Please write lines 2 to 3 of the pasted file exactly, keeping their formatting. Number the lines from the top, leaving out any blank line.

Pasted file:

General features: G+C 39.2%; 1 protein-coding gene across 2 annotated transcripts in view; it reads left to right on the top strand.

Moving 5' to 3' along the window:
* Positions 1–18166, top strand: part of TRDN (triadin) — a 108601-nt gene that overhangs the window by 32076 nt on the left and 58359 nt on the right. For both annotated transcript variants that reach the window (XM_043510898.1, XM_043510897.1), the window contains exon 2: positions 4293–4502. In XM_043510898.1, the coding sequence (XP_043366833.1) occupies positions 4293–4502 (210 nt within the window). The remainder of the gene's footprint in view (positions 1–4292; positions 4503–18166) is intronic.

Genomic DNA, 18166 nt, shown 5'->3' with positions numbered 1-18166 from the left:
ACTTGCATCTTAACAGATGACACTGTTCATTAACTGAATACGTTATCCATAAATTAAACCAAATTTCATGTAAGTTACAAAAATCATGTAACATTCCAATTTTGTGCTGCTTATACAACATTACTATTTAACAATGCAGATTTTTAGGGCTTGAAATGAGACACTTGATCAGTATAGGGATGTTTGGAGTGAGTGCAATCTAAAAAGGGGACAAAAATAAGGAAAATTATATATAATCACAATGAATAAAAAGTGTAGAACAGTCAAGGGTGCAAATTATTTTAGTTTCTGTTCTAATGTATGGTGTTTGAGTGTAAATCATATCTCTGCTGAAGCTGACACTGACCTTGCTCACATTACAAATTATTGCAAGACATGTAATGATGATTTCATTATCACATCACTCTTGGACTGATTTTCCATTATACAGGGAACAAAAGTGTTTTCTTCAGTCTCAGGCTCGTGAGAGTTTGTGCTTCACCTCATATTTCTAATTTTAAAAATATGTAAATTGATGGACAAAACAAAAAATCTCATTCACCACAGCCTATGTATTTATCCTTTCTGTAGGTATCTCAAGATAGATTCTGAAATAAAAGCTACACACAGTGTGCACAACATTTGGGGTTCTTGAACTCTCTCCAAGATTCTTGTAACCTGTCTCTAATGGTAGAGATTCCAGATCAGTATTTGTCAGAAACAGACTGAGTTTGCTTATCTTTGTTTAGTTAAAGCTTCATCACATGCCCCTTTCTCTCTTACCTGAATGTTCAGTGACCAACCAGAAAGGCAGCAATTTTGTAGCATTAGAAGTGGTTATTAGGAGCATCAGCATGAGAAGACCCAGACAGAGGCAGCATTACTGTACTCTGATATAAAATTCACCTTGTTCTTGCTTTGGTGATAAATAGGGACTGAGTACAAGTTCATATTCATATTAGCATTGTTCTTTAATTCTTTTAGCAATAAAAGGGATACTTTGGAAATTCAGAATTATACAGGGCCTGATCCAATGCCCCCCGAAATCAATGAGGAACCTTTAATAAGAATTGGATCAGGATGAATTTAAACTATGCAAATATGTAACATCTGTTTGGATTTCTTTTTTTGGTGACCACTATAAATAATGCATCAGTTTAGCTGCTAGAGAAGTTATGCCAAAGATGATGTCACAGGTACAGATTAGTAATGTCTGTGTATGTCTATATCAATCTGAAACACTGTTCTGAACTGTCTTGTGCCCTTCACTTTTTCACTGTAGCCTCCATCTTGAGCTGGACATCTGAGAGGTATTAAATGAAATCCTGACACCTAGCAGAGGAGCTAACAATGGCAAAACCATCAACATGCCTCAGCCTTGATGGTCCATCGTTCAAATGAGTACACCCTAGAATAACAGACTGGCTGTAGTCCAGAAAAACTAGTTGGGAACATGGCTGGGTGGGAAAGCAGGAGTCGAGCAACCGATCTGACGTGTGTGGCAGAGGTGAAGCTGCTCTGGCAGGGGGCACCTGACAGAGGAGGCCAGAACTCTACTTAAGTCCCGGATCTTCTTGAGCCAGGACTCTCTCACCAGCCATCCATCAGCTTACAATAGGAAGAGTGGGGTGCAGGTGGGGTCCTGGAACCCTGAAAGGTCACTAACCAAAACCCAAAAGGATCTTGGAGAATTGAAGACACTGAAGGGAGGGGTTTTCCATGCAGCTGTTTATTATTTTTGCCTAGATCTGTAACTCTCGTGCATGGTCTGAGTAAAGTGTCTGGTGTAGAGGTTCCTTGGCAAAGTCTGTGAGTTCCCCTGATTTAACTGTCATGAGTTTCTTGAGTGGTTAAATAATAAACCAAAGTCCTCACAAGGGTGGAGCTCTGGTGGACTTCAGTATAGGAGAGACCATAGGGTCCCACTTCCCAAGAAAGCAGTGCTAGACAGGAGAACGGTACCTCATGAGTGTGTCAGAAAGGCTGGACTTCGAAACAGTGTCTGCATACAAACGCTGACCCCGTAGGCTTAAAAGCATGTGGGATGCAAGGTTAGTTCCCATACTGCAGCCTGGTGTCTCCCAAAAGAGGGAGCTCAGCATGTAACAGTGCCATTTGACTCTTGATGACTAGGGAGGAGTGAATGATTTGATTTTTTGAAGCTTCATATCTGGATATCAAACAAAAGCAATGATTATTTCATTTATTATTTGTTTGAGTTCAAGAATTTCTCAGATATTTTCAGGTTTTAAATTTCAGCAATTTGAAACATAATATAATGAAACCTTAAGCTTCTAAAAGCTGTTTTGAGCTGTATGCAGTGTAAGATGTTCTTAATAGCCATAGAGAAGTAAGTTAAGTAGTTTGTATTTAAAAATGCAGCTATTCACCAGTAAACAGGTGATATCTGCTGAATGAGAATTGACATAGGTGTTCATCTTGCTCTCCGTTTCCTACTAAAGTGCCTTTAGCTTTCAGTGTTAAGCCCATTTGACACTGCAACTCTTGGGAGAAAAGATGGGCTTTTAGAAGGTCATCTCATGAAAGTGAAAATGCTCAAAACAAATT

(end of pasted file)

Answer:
Moving 5' to 3' along the window:
* Positions 1–18166, top strand: part of TRDN (triadin) — a 108601-nt gene that overhangs the window by 32076 nt on the left and 58359 nt on the right. For both annotated transcript variants that reach the window (XM_043510898.1, XM_043510897.1), the window contains exon 2: positions 4293–4502. In XM_043510898.1, the coding sequence (XP_043366833.1) occupies positions 4293–4502 (210 nt within the window). The remainder of the gene's footprint in view (positions 1–4292; positions 4503–18166) is intronic.